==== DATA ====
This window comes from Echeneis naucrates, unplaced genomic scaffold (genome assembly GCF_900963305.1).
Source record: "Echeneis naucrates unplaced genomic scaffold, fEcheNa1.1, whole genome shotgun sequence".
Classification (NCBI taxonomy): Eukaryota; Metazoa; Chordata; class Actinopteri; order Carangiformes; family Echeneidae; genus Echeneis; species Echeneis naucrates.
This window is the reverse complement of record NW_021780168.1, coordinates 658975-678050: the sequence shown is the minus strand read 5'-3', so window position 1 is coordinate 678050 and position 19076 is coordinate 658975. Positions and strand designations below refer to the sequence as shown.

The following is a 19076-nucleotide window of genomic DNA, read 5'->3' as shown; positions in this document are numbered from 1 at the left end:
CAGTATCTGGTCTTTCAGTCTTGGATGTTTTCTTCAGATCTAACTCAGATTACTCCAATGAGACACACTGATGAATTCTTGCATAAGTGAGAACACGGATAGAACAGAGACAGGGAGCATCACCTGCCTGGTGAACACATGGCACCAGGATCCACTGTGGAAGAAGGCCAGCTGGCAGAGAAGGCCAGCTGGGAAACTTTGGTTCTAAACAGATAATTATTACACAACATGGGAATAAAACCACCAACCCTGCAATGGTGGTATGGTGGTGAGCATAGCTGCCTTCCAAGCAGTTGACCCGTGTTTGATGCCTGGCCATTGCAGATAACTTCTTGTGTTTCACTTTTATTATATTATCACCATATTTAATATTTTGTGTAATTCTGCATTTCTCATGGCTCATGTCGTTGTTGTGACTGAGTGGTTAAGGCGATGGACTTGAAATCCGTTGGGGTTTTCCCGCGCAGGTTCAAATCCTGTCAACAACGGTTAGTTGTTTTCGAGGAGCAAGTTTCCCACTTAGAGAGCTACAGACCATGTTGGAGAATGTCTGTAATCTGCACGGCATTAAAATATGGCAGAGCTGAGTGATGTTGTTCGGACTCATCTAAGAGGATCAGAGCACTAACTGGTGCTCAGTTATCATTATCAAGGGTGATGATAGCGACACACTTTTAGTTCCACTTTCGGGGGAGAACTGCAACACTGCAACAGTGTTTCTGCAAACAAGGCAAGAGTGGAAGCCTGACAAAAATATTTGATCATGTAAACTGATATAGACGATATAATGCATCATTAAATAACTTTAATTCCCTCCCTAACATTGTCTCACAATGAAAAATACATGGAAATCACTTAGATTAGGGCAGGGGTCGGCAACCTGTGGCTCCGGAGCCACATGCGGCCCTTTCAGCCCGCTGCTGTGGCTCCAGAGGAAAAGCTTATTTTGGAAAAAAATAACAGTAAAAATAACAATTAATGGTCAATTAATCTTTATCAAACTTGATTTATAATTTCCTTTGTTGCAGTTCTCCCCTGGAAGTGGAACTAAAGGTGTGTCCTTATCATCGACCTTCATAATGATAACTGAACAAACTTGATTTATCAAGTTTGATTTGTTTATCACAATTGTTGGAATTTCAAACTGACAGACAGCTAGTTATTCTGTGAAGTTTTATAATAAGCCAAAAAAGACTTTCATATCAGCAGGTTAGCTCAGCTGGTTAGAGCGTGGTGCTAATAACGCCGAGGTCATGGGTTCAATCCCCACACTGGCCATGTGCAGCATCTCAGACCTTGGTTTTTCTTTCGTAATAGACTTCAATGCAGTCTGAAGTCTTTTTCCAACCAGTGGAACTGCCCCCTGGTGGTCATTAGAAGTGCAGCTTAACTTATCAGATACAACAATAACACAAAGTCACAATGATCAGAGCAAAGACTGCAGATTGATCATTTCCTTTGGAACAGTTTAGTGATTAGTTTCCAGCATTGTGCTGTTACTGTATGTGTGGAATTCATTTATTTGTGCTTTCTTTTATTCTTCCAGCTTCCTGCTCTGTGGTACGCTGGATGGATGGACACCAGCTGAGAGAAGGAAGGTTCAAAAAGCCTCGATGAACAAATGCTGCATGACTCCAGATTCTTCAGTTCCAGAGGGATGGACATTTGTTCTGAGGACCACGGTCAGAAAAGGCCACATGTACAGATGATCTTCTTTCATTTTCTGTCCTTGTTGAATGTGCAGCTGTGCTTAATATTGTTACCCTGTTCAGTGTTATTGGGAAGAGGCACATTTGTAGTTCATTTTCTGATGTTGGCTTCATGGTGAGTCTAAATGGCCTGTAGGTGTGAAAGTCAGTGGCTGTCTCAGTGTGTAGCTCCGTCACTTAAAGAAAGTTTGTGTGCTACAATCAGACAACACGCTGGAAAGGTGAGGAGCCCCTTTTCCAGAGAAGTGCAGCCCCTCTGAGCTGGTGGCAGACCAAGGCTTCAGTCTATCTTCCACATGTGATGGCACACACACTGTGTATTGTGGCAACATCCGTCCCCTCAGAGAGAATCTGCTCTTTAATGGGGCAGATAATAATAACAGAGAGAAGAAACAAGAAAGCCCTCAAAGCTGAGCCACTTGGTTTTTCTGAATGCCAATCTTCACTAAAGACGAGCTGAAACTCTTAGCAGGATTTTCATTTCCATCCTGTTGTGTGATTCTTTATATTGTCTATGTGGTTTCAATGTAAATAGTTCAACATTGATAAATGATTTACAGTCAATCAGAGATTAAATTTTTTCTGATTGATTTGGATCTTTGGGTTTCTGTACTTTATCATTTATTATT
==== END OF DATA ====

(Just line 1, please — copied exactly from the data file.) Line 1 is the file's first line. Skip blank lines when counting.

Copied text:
This window comes from Echeneis naucrates, unplaced genomic scaffold (genome assembly GCF_900963305.1).